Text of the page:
Speaking at a workshop on 'Raising Environmental Awareness of Indian Cities', organised by Winrock International with the support of European Union here, he said MSW generation in the country stood at 55 MT now and the collection efficiency was 72.5 per cent. This meant that the remaining MSW remained undisposed.
Improper disposal of waste was posing serious problems like spread of epidemic diseases, multiplication of vectors, contamination of ground water, release of methane and global warming, he said.
Mr Basappa said change in lifestyle and economic growth had contributed to increase in MSW. The per capita national average of MSW in 1997 stood at 0.468 kg per day and it was expected to go up five times by 2047. While availability of land for land fill was a big problem faced by municipalities, transportation of MSW remained the biggest challenge.
Effective treatment and disposal like recycling of MSW or producing energy using municipal waste, institutional and regulatory reforms, apart from involvement of private sector, SHGs and NGOs should help a great deal in addressing the problem. However, the local bodies in the country had been slow to react to the problem and still remained reluctant to extensively privatise waste disposal, he added.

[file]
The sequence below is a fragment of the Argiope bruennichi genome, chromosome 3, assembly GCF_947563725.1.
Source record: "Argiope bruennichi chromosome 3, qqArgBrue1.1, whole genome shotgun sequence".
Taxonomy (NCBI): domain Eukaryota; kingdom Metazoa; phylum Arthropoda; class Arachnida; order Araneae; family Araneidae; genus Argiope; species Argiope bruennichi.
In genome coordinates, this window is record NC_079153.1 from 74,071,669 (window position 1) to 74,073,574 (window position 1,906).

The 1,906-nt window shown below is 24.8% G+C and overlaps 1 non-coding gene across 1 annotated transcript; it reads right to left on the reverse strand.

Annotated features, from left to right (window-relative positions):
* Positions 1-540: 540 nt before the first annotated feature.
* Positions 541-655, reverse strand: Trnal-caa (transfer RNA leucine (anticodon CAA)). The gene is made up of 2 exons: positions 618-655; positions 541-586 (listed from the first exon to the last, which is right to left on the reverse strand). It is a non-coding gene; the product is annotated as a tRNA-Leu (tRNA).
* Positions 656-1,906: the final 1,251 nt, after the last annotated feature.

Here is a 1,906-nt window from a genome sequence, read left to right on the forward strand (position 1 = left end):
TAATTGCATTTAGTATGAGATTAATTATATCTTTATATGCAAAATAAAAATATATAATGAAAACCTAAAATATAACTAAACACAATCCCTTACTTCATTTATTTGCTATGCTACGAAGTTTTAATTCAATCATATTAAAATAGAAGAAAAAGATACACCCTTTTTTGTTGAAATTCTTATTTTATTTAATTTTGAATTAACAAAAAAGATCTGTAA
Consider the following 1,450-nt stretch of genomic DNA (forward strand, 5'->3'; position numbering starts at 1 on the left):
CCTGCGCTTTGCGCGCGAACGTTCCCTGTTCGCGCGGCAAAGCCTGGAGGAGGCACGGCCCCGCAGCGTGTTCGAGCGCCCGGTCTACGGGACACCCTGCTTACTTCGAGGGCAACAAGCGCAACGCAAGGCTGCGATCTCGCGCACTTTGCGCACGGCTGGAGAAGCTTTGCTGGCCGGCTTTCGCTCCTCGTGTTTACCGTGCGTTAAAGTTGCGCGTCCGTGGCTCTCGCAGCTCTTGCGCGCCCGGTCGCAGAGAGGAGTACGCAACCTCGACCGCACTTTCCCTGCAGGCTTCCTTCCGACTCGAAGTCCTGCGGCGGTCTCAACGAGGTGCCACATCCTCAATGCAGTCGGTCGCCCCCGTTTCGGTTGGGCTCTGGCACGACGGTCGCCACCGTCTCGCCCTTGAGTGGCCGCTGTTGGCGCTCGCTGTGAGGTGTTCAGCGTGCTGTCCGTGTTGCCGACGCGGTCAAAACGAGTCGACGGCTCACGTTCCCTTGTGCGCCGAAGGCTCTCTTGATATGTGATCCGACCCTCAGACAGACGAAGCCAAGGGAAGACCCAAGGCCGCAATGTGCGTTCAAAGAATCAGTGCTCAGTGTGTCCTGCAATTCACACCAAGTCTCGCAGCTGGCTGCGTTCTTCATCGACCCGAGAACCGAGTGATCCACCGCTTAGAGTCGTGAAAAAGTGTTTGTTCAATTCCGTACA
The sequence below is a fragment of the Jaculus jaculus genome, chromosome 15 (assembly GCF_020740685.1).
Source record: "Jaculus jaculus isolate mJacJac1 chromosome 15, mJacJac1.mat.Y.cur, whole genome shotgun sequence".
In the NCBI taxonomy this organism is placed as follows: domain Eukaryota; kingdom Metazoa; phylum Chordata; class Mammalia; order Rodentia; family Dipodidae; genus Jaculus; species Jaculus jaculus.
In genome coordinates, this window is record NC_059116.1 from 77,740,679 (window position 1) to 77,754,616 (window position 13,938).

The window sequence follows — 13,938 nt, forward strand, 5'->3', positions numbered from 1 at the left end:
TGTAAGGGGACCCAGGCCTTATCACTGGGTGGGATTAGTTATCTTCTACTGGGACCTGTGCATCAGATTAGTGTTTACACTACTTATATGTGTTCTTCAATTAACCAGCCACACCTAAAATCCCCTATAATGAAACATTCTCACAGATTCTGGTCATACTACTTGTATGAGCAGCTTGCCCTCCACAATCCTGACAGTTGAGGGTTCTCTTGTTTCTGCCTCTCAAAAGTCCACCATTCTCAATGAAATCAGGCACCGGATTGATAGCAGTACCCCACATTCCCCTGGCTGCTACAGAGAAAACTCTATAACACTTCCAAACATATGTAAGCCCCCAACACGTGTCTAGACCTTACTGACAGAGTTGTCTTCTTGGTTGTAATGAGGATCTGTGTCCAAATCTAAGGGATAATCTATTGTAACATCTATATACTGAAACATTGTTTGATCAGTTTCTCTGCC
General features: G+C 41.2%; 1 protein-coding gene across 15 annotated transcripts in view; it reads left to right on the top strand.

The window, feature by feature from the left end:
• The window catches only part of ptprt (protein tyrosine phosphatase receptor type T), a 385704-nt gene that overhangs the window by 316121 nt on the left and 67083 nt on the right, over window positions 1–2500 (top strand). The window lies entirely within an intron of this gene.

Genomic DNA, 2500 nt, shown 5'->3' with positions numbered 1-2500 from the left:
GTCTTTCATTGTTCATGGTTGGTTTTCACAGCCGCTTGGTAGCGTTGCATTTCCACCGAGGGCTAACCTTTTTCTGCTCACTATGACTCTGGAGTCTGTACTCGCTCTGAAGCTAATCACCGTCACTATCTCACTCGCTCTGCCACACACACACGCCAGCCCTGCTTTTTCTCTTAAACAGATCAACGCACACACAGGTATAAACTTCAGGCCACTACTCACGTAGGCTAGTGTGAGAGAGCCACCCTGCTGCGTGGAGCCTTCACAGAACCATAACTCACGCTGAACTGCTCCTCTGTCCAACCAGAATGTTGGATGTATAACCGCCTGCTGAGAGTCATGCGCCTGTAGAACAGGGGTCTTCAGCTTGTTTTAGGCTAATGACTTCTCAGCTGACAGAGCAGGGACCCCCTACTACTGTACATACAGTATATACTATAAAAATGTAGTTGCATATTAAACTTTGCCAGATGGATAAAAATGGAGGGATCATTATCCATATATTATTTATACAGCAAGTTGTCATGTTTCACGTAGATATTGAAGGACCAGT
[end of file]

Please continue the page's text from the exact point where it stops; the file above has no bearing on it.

Karnataka Urban Infrastructure Development and Finance Corporation Managing Director Jawaid Akhtar said that despite the Union Government asking the States to frame rules on solid waste management before 2000, little work had been done in this direction.
While 30 to 50 per cent of the municipal budget was being spent on disposal of MSW involving nearly 50 per cent of the municipal staff, success rate in waste disposal still remained low, he rued.